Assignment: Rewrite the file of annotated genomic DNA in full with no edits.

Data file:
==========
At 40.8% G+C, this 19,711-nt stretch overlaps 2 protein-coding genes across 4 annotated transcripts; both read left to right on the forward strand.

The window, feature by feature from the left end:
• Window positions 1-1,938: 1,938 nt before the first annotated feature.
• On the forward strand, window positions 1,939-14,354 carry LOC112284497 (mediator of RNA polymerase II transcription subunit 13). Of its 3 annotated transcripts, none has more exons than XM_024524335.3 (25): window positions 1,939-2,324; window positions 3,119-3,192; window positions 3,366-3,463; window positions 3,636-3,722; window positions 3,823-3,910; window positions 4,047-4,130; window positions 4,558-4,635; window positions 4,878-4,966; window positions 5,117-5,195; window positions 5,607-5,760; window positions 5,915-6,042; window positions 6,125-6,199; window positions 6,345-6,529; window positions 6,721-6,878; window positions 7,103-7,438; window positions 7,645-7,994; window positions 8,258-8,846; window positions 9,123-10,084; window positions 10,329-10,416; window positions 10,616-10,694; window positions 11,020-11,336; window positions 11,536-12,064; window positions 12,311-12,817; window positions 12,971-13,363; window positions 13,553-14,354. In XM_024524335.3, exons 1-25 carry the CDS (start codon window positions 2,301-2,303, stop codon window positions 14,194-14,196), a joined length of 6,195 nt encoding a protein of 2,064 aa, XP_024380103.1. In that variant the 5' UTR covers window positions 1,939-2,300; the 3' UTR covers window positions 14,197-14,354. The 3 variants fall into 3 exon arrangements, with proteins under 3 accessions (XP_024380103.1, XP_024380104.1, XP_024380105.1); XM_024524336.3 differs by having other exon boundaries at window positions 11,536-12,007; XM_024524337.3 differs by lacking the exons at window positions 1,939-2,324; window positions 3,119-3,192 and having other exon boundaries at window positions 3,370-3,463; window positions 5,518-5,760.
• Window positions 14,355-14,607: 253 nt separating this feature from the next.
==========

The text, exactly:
At 40.8% G+C, this 19,711-nt stretch overlaps 2 protein-coding genes across 4 annotated transcripts; both read left to right on the forward strand.

The window, feature by feature from the left end:
• Window positions 1-1,938: 1,938 nt before the first annotated feature.
• On the forward strand, window positions 1,939-14,354 carry LOC112284497 (mediator of RNA polymerase II transcription subunit 13). Of its 3 annotated transcripts, none has more exons than XM_024524335.3 (25): window positions 1,939-2,324; window positions 3,119-3,192; window positions 3,366-3,463; window positions 3,636-3,722; window positions 3,823-3,910; window positions 4,047-4,130; window positions 4,558-4,635; window positions 4,878-4,966; window positions 5,117-5,195; window positions 5,607-5,760; window positions 5,915-6,042; window positions 6,125-6,199; window positions 6,345-6,529; window positions 6,721-6,878; window positions 7,103-7,438; window positions 7,645-7,994; window positions 8,258-8,846; window positions 9,123-10,084; window positions 10,329-10,416; window positions 10,616-10,694; window positions 11,020-11,336; window positions 11,536-12,064; window positions 12,311-12,817; window positions 12,971-13,363; window positions 13,553-14,354. In XM_024524335.3, exons 1-25 carry the CDS (start codon window positions 2,301-2,303, stop codon window positions 14,194-14,196), a joined length of 6,195 nt encoding a protein of 2,064 aa, XP_024380103.1. In that variant the 5' UTR covers window positions 1,939-2,300; the 3' UTR covers window positions 14,197-14,354. The 3 variants fall into 3 exon arrangements, with proteins under 3 accessions (XP_024380103.1, XP_024380104.1, XP_024380105.1); XM_024524336.3 differs by having other exon boundaries at window positions 11,536-12,007; XM_024524337.3 differs by lacking the exons at window positions 1,939-2,324; window positions 3,119-3,192 and having other exon boundaries at window positions 3,370-3,463; window positions 5,518-5,760.
• Window positions 14,355-14,607: 253 nt separating this feature from the next.